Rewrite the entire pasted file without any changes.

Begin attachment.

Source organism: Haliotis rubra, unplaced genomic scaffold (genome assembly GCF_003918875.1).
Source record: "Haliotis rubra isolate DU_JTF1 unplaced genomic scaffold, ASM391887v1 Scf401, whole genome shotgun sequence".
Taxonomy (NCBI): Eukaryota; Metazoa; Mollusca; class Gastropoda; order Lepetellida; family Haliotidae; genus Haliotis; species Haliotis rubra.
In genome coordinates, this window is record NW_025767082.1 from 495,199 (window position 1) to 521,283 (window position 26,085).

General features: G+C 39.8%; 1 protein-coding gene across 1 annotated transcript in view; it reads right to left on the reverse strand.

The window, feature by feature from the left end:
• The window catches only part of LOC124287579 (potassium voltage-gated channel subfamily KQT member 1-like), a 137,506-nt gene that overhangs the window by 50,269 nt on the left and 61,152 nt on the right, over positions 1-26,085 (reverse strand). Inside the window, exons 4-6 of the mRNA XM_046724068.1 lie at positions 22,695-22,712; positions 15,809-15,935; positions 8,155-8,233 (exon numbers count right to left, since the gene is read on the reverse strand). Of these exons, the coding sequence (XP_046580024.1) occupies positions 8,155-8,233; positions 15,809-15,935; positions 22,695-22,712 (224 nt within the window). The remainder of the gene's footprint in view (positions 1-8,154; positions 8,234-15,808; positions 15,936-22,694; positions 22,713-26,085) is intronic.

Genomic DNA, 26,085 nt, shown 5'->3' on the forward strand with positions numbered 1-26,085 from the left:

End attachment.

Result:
Source organism: Haliotis rubra, unplaced genomic scaffold (genome assembly GCF_003918875.1).
Source record: "Haliotis rubra isolate DU_JTF1 unplaced genomic scaffold, ASM391887v1 Scf401, whole genome shotgun sequence".
Taxonomy (NCBI): Eukaryota; Metazoa; Mollusca; class Gastropoda; order Lepetellida; family Haliotidae; genus Haliotis; species Haliotis rubra.
In genome coordinates, this window is record NW_025767082.1 from 495,199 (window position 1) to 521,283 (window position 26,085).

General features: G+C 39.8%; 1 protein-coding gene across 1 annotated transcript in view; it reads right to left on the reverse strand.

The window, feature by feature from the left end:
• The window catches only part of LOC124287579 (potassium voltage-gated channel subfamily KQT member 1-like), a 137,506-nt gene that overhangs the window by 50,269 nt on the left and 61,152 nt on the right, over positions 1-26,085 (reverse strand). Inside the window, exons 4-6 of the mRNA XM_046724068.1 lie at positions 22,695-22,712; positions 15,809-15,935; positions 8,155-8,233 (exon numbers count right to left, since the gene is read on the reverse strand). Of these exons, the coding sequence (XP_046580024.1) occupies positions 8,155-8,233; positions 15,809-15,935; positions 22,695-22,712 (224 nt within the window). The remainder of the gene's footprint in view (positions 1-8,154; positions 8,234-15,808; positions 15,936-22,694; positions 22,713-26,085) is intronic.

Genomic DNA, 26,085 nt, shown 5'->3' on the forward strand with positions numbered 1-26,085 from the left: